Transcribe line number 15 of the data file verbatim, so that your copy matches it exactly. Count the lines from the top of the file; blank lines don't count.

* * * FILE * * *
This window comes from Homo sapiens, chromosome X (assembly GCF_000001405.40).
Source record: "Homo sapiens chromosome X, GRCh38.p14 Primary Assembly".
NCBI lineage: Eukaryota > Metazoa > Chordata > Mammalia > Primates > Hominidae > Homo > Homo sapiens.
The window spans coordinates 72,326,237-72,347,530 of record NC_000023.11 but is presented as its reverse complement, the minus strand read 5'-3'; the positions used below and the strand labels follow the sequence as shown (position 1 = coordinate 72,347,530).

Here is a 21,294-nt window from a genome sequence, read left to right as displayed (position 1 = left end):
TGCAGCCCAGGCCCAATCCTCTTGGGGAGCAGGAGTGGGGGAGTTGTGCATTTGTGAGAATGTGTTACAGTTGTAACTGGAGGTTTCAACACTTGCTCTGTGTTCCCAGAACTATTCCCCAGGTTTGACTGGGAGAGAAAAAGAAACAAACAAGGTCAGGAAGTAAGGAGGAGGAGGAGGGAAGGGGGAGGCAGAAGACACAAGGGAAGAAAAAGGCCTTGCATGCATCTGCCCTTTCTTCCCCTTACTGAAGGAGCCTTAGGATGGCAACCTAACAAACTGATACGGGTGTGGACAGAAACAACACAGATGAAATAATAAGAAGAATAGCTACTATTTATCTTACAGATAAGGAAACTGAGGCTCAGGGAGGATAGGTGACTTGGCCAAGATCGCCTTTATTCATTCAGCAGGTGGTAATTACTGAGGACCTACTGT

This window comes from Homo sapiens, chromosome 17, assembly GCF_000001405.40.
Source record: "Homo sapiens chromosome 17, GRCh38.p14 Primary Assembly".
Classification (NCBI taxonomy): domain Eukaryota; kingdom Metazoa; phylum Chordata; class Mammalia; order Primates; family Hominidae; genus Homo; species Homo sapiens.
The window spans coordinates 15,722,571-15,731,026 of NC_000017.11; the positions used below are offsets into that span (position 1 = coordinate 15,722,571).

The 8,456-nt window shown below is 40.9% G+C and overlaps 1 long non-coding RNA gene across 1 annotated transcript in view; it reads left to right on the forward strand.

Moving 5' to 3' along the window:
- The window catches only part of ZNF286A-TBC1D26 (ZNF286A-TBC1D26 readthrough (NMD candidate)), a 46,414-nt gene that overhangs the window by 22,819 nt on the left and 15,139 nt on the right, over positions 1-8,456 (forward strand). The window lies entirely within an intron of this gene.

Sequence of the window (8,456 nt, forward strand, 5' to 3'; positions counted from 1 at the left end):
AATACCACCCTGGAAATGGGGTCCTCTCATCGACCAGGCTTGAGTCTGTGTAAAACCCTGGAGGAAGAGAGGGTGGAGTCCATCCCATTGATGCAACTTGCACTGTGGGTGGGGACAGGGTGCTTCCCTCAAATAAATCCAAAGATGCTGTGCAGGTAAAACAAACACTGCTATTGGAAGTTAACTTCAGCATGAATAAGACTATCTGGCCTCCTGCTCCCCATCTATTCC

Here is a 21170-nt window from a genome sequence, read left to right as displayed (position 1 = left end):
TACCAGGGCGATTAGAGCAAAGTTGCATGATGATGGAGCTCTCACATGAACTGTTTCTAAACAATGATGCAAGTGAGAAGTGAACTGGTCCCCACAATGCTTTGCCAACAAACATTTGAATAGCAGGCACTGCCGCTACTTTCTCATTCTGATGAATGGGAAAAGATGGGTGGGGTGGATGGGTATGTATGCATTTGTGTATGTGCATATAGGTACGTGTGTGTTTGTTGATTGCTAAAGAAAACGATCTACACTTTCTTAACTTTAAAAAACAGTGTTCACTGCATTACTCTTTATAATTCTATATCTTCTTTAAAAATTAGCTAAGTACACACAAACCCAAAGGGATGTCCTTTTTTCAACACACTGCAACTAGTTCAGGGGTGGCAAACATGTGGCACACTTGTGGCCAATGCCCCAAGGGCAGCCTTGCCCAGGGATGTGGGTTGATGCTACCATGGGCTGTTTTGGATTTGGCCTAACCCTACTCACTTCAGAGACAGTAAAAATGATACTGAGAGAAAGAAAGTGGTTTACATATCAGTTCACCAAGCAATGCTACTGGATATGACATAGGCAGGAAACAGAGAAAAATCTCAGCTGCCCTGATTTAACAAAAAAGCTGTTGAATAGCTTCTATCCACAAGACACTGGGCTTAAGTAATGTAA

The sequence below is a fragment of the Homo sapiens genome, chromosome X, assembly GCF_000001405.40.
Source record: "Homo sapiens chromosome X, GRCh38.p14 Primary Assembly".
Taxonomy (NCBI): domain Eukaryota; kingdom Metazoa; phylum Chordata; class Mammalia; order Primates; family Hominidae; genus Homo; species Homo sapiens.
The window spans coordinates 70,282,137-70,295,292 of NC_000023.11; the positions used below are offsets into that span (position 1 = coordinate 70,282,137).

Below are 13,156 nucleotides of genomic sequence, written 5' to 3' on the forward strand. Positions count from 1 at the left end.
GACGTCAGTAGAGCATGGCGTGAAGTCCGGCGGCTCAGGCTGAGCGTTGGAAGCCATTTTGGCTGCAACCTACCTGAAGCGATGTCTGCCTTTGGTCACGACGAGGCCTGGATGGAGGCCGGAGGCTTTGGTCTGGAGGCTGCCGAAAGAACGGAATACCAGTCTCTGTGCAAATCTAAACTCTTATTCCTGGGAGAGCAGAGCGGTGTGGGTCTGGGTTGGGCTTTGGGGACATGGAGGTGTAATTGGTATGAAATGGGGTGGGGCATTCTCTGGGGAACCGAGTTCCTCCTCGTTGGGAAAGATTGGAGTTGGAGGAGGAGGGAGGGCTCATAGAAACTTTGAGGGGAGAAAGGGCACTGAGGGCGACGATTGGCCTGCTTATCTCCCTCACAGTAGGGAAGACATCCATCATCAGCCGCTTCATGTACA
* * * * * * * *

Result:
AATACCACCCTGGAAATGGGGTCCTCTCATCGACCAGGCTTGAGTCTGTGTAAAACCCTGGAGGAAGAGAGGGTGGAGTCCATCCCATTGATGCAACTTGCACTGTGGGTGGGGACAGGGTGCTTCCCTCAAATAAATCCAAAGATGCTGTGCAGGTAAAACAAACACTGCTATTGGAAGTTAACTTCAGCATGAATAAGACTATCTGGCCTCCTGCTCCCCATCTATTCC